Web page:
31 January 2012

The Grey

From left, Dallas Roberts, Dermot Mulroney, Liam Neeson and Nonso Anozie are shown in a scene from "The Grey."
Pushing 60, Liam Neeson has seen his career take an abrupt turn in recent years. "Taken" (2009) and "Unknown" (2011) established him as a box-office draw in the early part of the year and an unlikely action hero with a world-weary, working-class approach to beating up the bad guys.

"The Grey" emphasizes that world-weary quality. The actor, at his very best, draws from his own experience—mourning the 2009 death of his wife, actress Natasha Richardson, in a skiing accident—to portray Ottway, a lonely, brooding man who also has loved and lost.

Working with an Alaskan oil-drilling team, patrolling the perimeter, shooting the dangerous wolves that venture a little too close, Ottway is on the verge of suicide when we meet him. Stronger instincts kick in, though, when he and a handful of others survive a plane crash and are stranded in the harsh Alaskan wilderness. They must contend with both the elements and a pack wolves that doesn't take kindly to guests in its territory.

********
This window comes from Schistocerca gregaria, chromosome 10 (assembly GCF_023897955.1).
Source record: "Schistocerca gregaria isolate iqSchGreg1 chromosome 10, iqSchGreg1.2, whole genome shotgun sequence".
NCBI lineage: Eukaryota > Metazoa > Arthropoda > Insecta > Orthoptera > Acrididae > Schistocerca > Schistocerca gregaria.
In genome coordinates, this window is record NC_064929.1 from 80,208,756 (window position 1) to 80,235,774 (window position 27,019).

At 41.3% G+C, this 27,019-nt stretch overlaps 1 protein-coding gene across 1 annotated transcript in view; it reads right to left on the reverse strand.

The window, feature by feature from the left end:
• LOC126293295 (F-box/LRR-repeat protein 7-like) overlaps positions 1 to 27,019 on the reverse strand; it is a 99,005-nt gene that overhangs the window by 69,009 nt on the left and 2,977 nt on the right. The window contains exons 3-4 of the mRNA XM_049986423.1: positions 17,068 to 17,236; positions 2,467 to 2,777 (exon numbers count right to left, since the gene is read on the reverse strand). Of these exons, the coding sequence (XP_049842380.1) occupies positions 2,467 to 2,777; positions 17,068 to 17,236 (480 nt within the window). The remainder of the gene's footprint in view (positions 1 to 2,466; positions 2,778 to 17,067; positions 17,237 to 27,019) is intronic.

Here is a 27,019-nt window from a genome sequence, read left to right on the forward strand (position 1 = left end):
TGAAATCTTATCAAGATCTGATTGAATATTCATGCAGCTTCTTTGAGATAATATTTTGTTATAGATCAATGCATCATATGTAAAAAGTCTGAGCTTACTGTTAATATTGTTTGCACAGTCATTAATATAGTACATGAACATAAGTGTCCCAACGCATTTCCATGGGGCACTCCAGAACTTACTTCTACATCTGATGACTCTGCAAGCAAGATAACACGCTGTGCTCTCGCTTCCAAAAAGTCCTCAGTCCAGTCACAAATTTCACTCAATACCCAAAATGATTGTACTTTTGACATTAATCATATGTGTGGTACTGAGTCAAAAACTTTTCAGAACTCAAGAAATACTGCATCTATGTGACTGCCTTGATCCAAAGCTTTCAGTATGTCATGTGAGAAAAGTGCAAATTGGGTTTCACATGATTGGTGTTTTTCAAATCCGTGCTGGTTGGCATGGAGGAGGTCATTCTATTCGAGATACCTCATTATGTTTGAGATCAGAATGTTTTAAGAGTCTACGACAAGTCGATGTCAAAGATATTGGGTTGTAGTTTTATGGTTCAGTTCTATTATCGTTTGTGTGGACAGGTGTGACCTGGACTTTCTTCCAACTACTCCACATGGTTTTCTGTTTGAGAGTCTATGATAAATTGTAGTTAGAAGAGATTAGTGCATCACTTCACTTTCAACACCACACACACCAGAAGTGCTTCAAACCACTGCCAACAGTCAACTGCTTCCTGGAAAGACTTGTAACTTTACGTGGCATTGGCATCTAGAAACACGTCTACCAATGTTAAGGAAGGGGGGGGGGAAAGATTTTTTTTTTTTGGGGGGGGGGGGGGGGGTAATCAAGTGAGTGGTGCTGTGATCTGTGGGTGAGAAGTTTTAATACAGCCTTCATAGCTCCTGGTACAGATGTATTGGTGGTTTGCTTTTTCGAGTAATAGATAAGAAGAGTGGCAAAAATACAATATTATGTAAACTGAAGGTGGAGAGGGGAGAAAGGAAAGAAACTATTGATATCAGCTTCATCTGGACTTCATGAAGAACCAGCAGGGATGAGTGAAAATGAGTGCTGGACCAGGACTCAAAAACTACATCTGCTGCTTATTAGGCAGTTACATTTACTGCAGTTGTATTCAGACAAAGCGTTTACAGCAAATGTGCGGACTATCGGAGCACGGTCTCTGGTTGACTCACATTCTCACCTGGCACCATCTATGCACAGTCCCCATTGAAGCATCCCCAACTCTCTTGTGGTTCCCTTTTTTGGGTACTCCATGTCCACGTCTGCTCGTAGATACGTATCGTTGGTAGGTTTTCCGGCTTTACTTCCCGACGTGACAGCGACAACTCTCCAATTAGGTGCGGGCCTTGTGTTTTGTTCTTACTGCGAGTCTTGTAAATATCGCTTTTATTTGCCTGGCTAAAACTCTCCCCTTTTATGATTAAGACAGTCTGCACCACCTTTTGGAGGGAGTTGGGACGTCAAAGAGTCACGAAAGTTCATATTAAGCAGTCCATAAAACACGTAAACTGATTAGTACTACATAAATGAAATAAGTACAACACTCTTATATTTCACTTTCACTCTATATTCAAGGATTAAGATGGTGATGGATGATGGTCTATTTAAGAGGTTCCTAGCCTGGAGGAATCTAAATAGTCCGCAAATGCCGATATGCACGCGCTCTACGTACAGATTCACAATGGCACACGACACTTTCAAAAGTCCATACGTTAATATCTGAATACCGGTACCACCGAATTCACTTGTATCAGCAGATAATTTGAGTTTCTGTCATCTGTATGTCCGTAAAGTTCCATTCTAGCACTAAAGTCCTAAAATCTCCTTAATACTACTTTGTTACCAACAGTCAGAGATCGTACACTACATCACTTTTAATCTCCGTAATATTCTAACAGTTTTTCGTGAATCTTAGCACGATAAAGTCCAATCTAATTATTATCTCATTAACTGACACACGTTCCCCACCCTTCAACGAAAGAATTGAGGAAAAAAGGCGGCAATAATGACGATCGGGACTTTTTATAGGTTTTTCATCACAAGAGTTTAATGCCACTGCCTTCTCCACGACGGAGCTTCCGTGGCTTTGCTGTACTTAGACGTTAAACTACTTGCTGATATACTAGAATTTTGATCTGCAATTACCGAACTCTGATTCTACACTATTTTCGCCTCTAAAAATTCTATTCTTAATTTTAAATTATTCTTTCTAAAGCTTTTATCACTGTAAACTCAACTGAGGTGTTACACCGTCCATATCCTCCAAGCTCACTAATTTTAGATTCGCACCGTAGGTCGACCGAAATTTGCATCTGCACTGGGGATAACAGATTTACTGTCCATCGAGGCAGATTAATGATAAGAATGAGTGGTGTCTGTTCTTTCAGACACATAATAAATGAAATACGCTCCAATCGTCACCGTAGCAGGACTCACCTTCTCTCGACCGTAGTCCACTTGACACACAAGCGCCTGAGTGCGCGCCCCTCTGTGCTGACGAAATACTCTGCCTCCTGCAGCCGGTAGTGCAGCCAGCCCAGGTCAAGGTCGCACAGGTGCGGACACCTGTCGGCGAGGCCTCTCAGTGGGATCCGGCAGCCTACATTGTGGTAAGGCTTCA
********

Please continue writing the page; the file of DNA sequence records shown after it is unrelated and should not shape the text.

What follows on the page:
Though marketed as an action movie, "The Grey" is suprisingly contemplative and deceptively character-driven. Squabbling among the survivors and dealing with the wolves dominate the movie early on, but as it progresses—and the number of characters dwindles—it takes a turn toward introspection, showing us how these men react when pushed to the brink and, eventually, how each deals with the inevitably of his own demise.

The wolves are the antagonists; they are not monsters. They react on instinct developed over countless years. Just like Ottway and the others, their goal is survival. As much as anything else, "The Grey” is a testament to the awesome power of nature, brought to life through the vivid cinematography by Masanobu Takayanagi. As far as we've come, as much as we've accomplished, we still are at its mercy.

Director Joe Carnahan, light years away from his previous film, "The A-Team" (2010), creates an aura of unrelenting danger, a sense of dread so oppressive it's almost a relief when the wolves make their move.

"The Grey" is a harrowing tale not necesarily of survival but of the will to survive and what happens when maybe that isn't enough.

Chalk up another winter win for Neeson.

Greg’s Grade: A-

(Rated R for violence/disturbing content including bloody images, and for pervasive language. 117 minutes.)

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